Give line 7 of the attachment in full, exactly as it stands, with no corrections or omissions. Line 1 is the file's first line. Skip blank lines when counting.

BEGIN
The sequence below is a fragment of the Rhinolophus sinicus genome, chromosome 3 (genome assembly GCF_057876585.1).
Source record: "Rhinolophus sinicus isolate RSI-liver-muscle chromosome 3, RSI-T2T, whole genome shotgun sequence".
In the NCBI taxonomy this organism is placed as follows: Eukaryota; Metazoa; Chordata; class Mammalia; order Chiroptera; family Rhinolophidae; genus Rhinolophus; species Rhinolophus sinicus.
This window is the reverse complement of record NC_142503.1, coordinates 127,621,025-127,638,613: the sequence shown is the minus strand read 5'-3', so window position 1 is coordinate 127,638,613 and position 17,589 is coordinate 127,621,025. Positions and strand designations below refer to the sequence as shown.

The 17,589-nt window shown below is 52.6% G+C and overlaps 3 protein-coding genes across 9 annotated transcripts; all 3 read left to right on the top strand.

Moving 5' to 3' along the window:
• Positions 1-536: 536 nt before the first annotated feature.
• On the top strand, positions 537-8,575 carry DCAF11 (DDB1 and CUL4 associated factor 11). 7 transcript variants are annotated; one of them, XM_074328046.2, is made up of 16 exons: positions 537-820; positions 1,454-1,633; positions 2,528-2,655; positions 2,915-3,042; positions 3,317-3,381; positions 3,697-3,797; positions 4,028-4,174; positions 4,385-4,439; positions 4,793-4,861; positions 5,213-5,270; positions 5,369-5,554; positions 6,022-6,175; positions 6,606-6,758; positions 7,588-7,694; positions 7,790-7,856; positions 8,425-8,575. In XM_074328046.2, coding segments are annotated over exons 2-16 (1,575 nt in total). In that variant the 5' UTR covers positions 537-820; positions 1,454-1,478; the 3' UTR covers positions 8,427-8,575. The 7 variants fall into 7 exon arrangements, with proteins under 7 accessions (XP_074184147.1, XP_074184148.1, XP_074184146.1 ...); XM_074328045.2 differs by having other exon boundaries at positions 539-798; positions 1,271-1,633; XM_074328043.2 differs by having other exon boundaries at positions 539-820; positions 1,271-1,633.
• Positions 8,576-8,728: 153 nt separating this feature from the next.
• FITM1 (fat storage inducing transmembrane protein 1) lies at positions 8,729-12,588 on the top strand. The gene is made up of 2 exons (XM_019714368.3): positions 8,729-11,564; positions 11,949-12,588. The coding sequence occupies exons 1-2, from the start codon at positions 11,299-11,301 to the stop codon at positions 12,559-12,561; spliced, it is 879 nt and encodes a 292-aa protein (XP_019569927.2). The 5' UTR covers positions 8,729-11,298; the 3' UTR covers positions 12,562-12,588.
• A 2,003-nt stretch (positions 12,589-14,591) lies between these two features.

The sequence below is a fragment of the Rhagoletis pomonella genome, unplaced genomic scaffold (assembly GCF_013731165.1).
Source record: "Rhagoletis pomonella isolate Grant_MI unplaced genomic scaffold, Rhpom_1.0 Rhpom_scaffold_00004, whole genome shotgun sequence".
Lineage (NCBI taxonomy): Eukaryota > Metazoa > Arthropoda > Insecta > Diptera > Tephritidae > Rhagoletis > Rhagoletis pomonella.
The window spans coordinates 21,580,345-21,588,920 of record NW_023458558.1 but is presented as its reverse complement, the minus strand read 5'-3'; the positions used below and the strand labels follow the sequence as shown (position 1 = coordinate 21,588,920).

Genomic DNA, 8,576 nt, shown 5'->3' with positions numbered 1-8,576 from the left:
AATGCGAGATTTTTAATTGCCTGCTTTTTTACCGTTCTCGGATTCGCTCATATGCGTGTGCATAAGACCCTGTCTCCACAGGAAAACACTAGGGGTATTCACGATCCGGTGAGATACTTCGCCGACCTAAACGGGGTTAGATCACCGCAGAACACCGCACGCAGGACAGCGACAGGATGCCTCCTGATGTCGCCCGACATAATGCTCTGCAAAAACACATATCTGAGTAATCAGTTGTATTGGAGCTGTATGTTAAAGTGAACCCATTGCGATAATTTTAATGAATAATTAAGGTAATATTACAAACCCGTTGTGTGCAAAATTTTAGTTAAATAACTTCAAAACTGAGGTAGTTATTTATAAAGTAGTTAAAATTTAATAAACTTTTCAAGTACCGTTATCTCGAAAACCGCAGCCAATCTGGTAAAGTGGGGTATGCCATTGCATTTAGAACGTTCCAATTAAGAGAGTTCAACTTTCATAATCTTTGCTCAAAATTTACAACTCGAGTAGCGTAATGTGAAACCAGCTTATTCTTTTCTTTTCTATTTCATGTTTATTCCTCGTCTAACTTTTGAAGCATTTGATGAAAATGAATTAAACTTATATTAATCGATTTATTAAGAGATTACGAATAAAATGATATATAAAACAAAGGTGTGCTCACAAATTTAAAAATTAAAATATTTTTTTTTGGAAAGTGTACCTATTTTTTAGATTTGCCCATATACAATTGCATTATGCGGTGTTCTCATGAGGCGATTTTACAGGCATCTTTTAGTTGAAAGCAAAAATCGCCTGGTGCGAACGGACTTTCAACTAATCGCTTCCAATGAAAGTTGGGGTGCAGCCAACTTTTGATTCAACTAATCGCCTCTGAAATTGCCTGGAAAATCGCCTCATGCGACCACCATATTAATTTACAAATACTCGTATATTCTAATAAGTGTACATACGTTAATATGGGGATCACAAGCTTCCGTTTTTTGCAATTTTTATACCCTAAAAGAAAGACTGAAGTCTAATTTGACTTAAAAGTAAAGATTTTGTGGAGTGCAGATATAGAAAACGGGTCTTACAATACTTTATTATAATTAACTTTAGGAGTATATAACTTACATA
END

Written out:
• Positions 1-536: 536 nt before the first annotated feature.